The U.S. homeownership rate had its largest-ever annual increase in 2020, according to a recent report from the National Association of Realtors (NAR). However, mirroring historical trends, White families became homebuyers at a much higher rate than racial minorities, specifically Black families, during that time.
Housing experts say the racial disparities are largely due to systemic barriers that have prevented Black families from buying a home for decades. Discriminatory policies and practices, some of which continue today, have allowed White families to build wealth over generations, making it easier for future generations to also purchase a home. However, there are steps that cities and the federal government can take to alleviate the disparities, experts say.
“Our nation’s housing policies favor Whites, helping them to more securely become homeowners,” said Nikitra Bailey, senior vice president of public policy at the National Fair Housing Alliance.
In total, the U.S. homeownership rate surged to 65.5% in 2020, a 1.3% year-over-year increase with 2.6 million more households becoming homeowners compared with 2019, the report states. Within that, the homeownership rate for White homebuyers was 72.1% in 2020, versus the 43.4% rate among Black owners. In fact, the homeownership rate for Black families in 2020 was nearly a percentage point lower than it was in 2010.
The booming housing market has been driven by record-low mortgage rates and pent-up demand and lifestyle shifts during the pandemic, said Nadia Evangelou, a senior economist and director of forecasting at NAR, in an email.
An increased number of higher-paid positions turned remote during the pandemic, shifting people’s preference for more space at their homes, added Sophie House, director of law and policy at the New York University Furman Center’s Housing Solutions Lab.
That demand continued through 2021, which is considered “the best year for the housing market since 2006,” said Evangelou.
However, inventory reached record lows in 2021, making homeownership largely unattainable for many households, she added. In 2021, there was one affordable listing for every 65 households earning $75,000 to $100,000, compared with 2019 when there was one affordable listing for every 24 households, said Evangelou. According to the report, nearly half of all Asian Americans and 35% of White Americans earn more than $100,000 per year, versus 25% of Hispanic Americans and 20% of Black Americans.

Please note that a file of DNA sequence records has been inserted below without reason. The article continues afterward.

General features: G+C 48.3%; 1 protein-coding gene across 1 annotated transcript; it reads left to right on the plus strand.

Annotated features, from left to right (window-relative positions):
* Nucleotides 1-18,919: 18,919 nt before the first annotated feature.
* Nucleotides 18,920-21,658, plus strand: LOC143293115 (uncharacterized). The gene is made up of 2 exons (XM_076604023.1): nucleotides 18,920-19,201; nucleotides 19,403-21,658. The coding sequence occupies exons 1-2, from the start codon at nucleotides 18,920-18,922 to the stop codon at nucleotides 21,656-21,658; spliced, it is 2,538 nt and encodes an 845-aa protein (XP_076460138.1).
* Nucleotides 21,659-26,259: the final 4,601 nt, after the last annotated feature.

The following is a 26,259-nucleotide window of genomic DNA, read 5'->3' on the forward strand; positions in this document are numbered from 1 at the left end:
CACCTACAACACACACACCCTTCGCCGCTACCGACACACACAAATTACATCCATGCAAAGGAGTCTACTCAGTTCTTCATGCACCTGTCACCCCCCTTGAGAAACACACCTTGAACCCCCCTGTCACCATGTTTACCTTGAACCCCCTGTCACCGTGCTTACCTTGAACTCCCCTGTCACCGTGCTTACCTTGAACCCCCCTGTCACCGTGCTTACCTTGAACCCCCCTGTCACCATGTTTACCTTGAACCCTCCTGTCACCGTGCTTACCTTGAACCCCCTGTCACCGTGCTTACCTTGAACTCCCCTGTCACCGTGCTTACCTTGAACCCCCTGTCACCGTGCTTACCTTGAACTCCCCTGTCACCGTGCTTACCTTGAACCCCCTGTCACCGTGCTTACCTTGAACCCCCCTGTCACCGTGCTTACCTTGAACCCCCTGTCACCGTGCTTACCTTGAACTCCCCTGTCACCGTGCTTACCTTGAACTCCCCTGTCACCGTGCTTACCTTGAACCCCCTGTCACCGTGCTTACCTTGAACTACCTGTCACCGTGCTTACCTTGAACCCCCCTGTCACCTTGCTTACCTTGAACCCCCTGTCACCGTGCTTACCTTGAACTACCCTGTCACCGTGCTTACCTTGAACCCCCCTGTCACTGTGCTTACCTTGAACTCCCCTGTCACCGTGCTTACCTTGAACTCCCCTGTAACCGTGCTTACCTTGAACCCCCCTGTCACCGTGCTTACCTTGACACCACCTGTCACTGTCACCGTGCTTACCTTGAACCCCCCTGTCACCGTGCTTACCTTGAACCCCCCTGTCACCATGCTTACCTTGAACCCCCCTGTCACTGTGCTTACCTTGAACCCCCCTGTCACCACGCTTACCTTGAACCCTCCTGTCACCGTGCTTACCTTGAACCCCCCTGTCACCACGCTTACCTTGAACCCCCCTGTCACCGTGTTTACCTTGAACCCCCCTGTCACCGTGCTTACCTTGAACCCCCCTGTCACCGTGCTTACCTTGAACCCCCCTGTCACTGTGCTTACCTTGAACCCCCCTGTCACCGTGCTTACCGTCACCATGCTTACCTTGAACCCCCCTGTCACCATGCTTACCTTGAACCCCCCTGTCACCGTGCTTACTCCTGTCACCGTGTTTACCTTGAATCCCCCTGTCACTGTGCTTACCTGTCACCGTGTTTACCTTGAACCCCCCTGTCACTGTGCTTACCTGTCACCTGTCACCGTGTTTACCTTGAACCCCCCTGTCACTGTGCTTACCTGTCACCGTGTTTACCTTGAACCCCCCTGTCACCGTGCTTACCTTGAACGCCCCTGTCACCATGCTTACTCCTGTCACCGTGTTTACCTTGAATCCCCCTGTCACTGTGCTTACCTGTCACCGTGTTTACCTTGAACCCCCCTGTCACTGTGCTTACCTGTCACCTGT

Racial disparity rooted in discrimination
Evangelou said one cause for the homeownership disparities is that Black adults are more likely than White adults to carry student loans and other debts.
Student loan debt affects many people’s decision to buy a home or their eligibility for a home loan, she said. That makes it even more difficult for people to save for a down payment and qualify for a mortgage. Due to higher debt-to-income ratios and low credit scores, Black and Hispanic adults are more likely to be denied a mortgage, Evangelou added.
House cited a University of Chicago study that found that, among people in their mid-20s who attended four-year public college, every additional $1,000 in student loan debt a person has makes them about 1.8% less likely to own a home.
“Having to pay off student loans – or any kind of debt – makes it more difficult to dedicate savings to future down payments,” House said in an email.
The racial wealth gap exacerbates those challenges across generations, House added. Due to parental wealth, White households on average carry smaller debt burdens and higher credit scores, she said. They are also more likely to receive help from parents with down payments.
The Urban Institute last year predicted that over the next two decades, the largest decline in homeownership rates will be among younger Black households.
Understanding the homeownership disparity of today requires an understanding of the discriminatory policies and practices of the past.
Past discriminatory practices such as redlining — in which the Federal Housing Administration (FHA) refused to insure mortgages in or near Black neighborhoods — have shaped racial wealth disparities and contributed to the homeownership gap, House said.